The NZIER survey came in on the weaker side of soft. Interestingly, the crew at NZIER asked a probing question: why? Well, the two top concerns are Labour policies, and Labour costs. And then they worry about Labour availability and a Labour induced margin squeeze. Confidence is still an issue. At face value, the weaker report adds downside risk to growth over the second half of the year.
The latest QSBO print showed a continued deterioration in business confidence, and expectations. Falling confidence is not good at this point in the cycle. We desperately need a capital injection into capacity expanding investment. So much needs to be done to sow the seeds for a more productive future. BUT, firm’s thoughts on their own activity fell, and so did their investment intentions. NZIER notes:
“Through the 50-year history of the QSBO, businesses have tended to be more downbeat about general economic conditions than their own domestic trading activity. The difference between headline business confidence and firms’ own trading activity tends to be larger under a Labour-led Government.
This quarter, we added a supplementary question to delve deeper into the key influences on general business confidence.
We found Government policy, labour costs, consumer confidence, availability of labour and operating margins were the key considerations for businesses when it came to an assessment of general economic conditions.
Larger firms were more influenced by Government policy when assessing the general business outlook. Retailers, manufacturers and builders were more influenced by concerns over labour shortages and costs and consumer confidence.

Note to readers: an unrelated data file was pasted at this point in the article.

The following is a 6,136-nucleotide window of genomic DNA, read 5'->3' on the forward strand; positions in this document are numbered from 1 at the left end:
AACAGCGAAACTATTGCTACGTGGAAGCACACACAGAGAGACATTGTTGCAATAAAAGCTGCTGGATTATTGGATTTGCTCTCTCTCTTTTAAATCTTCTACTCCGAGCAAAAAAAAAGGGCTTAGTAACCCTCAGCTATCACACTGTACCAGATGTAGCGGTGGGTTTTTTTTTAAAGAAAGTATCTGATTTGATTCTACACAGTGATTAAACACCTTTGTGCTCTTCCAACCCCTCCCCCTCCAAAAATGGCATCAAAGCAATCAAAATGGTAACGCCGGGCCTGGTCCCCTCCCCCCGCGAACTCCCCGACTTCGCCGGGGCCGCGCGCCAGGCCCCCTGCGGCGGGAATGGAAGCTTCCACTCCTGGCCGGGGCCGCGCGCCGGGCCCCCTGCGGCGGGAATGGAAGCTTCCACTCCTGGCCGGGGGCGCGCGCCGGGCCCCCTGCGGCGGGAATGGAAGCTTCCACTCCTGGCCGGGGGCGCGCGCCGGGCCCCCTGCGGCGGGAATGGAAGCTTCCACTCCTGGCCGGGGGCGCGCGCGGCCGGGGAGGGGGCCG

This suggests uncertainty over the effects of new Government policies and higher costs have contributed to the decline in business confidence over the past year.”
The uncertainty generated out of the Beehive has persisted over the year. Firms’ concerns have yet to translate into materially weaker activity, however. We believe there may be an element of protest, anti-reform, voting taking place, especially in regard to labour market reform, tenancy reform and taxation reform (capital gains). There’s a lot for businesses and landlords (often one and the same) to get their heads around. It’s uncertainty that kills confidence. And it’s uncertainty that kills growth. So far we assume a large amount of posturing, and (hopefully) a limited amount of pass-through. But the risks are clearly down, not up. Today’s survey is exactly what keeps the RBNZ awake at night, and justifies the central bank’s dovish tilt.
The reaction in financial markets was muted. We would have expected a bit more, to be fair. But traders remember the last GDP report (just 2 weeks back), which had a large UPside surprise, and ignored the survey in favour of hard data. So the little Kiwi flyer hit the slightest of air pockets, and kept on cruising at an altitude of just over 66c (to the Trump-dollar). Kiwi rates are a touch lower. Well, they look lower, maybe not. It’s hard to see any meaningful change in what looks to be very quiet trading with low liquidity. Our view remains unchanged on market direction. Interest rates are going no where in no hurry, and the currency should continue to glide lower. We forecast 2.10% for the 2-year swap rate by year end, compared to 2.04% today (no where). And we forecast 65c for the Kiwi flyer by year end from 66c today – the most gradual descent path.